Below highlighted in red are some suggestions of the places where you shouldn’t crop the human form: You don’t crop at the wrist; you don’t crop at the elbows; you don’t crop right at the shoulder where the arm begins; you don’t crop at the knees; you don’t crop at the ankle or cut off the tip of the fingers. You don’t crop at the junction of the neck and the head.


If you crop at any of these points, the viewer might react negatively to your image and might not even know why their dislike of it.

Below, I’ve marked some of the suggested places where it’s okay to crop the human form: You can crop at mid forearm; you can crop mid bicep; you can crop mid-clavicle; you can crop right below where the neck begins; you can crop the top of someone’s head off, you can crop mid torso, mid thigh and mid calf.


Having said that, we must always remember these parameters are suggestions and if within the content of a photo, we find “decisive moments” then these will trump any other element of composition.

When it comes to photography: Decisive Moments are king within the hierarchy elements that make a photo a good photo.

You could have a bad crop, or a bad exposure, or a bad light situation, or even a bad composition but if you have (a) decisive moment(s) in your photo then it is this/ these decisive moment(s) that will take precedent over any other characteristic within that frame.


Remember, every image needs to be judged, edited and cropped based upon its own merits. Below is an image that defies everything I wrote above about cropping. However, the decisive moments happening within the frame make it a good image despite the crop point on the arm of the woman on the left.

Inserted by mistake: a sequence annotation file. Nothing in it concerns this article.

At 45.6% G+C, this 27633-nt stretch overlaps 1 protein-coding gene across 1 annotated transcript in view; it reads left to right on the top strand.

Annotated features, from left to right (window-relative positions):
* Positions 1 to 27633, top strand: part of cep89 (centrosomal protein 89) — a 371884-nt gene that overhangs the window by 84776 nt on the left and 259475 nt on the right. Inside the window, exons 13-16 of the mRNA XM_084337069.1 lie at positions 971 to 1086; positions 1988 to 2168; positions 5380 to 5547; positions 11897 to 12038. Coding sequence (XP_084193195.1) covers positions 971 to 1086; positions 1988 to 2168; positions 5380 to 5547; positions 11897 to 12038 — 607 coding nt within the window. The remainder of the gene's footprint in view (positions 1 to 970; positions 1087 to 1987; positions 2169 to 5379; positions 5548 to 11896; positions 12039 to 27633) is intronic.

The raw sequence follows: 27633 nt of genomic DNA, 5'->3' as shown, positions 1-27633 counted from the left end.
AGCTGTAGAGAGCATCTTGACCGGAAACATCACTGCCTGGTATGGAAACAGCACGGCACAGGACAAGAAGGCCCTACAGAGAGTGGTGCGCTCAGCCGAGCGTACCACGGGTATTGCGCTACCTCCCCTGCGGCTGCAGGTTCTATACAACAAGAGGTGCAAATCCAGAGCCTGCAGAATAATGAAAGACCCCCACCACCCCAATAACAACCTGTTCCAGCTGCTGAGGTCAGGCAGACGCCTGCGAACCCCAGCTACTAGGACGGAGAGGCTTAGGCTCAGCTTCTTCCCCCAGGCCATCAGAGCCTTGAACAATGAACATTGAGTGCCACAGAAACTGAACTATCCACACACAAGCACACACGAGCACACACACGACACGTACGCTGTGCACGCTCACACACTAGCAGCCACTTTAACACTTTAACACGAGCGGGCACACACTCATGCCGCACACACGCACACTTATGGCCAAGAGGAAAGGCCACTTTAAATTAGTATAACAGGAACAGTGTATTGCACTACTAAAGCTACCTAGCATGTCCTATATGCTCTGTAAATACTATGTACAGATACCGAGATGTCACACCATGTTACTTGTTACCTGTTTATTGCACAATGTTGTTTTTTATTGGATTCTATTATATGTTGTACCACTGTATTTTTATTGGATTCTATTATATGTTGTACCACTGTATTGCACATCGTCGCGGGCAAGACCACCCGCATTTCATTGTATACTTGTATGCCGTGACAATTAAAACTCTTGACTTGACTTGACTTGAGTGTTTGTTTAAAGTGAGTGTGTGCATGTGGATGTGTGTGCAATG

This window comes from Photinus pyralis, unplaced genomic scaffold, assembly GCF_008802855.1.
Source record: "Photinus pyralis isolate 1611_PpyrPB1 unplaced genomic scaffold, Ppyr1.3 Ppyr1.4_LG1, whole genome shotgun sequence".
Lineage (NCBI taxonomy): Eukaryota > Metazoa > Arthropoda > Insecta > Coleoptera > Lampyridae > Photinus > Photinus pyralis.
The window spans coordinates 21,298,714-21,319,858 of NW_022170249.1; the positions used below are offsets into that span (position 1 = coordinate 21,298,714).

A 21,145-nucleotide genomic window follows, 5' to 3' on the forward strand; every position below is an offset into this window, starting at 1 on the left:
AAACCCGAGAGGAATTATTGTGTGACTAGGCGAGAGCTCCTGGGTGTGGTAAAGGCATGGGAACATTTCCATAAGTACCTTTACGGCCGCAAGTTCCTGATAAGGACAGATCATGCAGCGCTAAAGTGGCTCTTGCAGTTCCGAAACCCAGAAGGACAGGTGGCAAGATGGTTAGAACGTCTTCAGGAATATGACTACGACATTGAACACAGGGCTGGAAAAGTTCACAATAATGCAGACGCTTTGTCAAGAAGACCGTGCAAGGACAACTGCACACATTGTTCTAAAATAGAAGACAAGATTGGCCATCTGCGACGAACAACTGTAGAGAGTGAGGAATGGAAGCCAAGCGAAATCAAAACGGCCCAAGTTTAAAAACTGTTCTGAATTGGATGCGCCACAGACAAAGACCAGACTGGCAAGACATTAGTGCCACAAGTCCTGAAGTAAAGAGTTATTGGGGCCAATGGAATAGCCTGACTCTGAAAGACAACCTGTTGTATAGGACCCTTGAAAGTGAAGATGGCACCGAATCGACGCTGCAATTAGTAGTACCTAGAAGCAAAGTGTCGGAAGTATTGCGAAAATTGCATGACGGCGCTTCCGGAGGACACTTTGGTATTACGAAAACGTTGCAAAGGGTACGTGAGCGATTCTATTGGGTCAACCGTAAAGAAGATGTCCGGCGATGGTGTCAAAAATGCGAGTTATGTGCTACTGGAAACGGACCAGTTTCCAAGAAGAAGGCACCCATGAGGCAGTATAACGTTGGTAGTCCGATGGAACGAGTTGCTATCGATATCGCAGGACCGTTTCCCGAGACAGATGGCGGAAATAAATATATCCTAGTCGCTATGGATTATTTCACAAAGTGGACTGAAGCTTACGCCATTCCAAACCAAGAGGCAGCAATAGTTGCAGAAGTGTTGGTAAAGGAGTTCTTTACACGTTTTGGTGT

Also, cropping is not an exact science. A lot of times it depends on your own taste or that of the editor cropping your images. Here is another version of the same photo.


Here is one last image addressing unorthodox cropping. This one deals with cropping the human face. There’s no doubt this image works despite the dramatic crop but when it comes to faces my friends… that right there… is a topic worthy of its own column.


And remember my mantra when it comes to making photos…


Essdras M Suarez for photowrkshop dir

me by tom for Nikon


A two-time Pulitzer prizewinner, Essdras M Suarez worked as a photojournalist for over 20 years, the last 12 with the Boston Globe.  He’s also received multiple awards for his portrait, food, product and travel photography.  His images have been published in such well-recognized publications as the National Geographic, Time Magazine, New York Times and Washington Post and many more national and international publications. Having worked in over 60 countries around the world, he is now based Alexandria, VA, where he established EMS Photo Adventures to enable the sharing of the diverse experience and knowledge gained as a photojournalist to the photo enthusiast.